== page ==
The effectiveness of providing second language (L2) writers with on-line written corrective feedback
This pilot project investigated the effectiveness of providing advanced second language (L2) learners with written corrective feedback. This paper reports the key findings of the study and includes recommendations for classroom application and further research.
- Professor John Bitchener, AUT University
- Dr Martin East, University of Auckland
- Helen Cartner, AUT University
Date - April 2010
The value of written corrective feedback for second language development is controversial (Ferris, 1999; Truscott 1996, 1999). The only way to determine whether or not it is effective is to empirically investigate its effect when learners write new texts over time.
In recent years, a growing number of studies have investigated the effectiveness of providing learners with targeted feedback on certain linguistic error categories (e.g. past tense, article use) and with different types of direct and indirect feedback. While positive findings have emerged for the tested error categories, additional research is required to examine the extent to which feedback can help learners improve the accuracy with which they use other linguistic categories.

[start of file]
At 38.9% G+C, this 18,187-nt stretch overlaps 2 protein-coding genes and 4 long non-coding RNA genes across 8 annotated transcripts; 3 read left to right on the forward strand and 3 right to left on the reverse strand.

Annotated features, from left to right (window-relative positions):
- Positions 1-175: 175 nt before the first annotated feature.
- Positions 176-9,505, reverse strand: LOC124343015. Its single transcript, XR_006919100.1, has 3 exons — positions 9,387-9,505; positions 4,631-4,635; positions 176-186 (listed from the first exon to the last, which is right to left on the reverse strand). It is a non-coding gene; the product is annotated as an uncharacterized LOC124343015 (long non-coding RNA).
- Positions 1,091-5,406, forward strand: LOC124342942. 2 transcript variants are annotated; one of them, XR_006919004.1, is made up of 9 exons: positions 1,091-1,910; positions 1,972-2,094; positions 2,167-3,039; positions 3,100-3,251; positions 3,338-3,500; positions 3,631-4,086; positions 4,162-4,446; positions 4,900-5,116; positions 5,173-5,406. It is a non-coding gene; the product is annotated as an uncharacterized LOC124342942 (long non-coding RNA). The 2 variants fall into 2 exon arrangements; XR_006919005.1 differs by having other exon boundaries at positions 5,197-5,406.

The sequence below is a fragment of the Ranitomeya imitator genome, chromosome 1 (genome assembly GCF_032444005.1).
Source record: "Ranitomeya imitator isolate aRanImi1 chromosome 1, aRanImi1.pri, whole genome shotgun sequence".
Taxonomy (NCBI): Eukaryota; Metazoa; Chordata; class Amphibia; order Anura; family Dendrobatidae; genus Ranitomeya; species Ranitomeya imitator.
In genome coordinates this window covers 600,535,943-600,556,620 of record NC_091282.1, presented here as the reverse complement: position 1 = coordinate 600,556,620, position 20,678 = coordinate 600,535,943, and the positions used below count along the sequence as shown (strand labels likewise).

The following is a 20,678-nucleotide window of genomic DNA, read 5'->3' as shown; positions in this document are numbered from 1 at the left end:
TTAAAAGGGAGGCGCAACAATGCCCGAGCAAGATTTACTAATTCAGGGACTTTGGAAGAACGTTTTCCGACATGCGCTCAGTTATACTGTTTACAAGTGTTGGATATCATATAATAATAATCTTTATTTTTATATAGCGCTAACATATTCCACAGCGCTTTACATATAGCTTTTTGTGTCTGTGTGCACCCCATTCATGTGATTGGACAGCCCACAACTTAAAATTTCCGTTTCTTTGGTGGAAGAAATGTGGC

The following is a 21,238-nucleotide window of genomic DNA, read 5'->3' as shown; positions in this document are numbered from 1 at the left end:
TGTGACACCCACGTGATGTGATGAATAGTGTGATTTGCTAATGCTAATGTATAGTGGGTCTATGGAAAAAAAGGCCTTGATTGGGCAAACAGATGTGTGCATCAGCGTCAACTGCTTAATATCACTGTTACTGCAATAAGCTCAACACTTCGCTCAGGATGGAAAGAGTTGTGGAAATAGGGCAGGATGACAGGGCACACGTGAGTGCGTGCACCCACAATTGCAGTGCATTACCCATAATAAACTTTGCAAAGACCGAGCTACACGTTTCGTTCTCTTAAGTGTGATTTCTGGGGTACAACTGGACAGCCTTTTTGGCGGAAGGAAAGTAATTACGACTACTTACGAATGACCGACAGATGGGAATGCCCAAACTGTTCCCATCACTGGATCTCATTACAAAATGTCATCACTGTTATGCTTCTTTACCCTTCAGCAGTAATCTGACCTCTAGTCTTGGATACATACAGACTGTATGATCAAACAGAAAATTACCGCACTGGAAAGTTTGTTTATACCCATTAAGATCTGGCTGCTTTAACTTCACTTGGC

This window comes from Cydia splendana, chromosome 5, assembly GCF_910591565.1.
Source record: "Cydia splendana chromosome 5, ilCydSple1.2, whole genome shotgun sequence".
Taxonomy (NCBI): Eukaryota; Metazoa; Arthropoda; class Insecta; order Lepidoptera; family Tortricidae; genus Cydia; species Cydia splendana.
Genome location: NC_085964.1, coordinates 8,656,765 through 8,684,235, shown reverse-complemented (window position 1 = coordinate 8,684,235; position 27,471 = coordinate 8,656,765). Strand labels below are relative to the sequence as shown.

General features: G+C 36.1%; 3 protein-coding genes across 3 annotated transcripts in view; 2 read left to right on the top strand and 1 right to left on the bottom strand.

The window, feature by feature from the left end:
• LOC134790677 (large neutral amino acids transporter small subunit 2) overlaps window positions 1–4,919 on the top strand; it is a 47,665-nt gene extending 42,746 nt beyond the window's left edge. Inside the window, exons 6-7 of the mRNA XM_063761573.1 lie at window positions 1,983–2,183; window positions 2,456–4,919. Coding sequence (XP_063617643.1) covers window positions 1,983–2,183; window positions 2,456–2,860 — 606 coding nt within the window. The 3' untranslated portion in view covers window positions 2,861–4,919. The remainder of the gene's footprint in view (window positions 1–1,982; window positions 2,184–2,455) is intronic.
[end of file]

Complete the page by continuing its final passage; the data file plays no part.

The available research on the effectiveness of different types of feedback has been inconclusive for a variety of reasons including poor research design and analysis. This pilot project investigated the effectiveness of providing advanced learners with feedback on their two most frequent error categories (singular and plural nouns and subject-verb agreement). Some students received direct error correction while others received indirect coded meta-linguistic feedback. This paper reports the key findings of the study and includes recommendations for classroom application and further research.
Professor John Bitchener
Conclusions of the study
- From the results of this study it would seem that written corrective feedback is effective in helping advanced L2 learners/writers improve the accuracy with which they use two relatively simple, partially acquired linguistic forms/structures - singular/plural nouns and subject-verb agreement. However, it needs to be realised that the small sample size of this pilot investigation may be considered a limitation. A larger sample may reveal additional findings of significance.
- The study also shows that these benefits are maintained over time – in this case, over a 6 week period.
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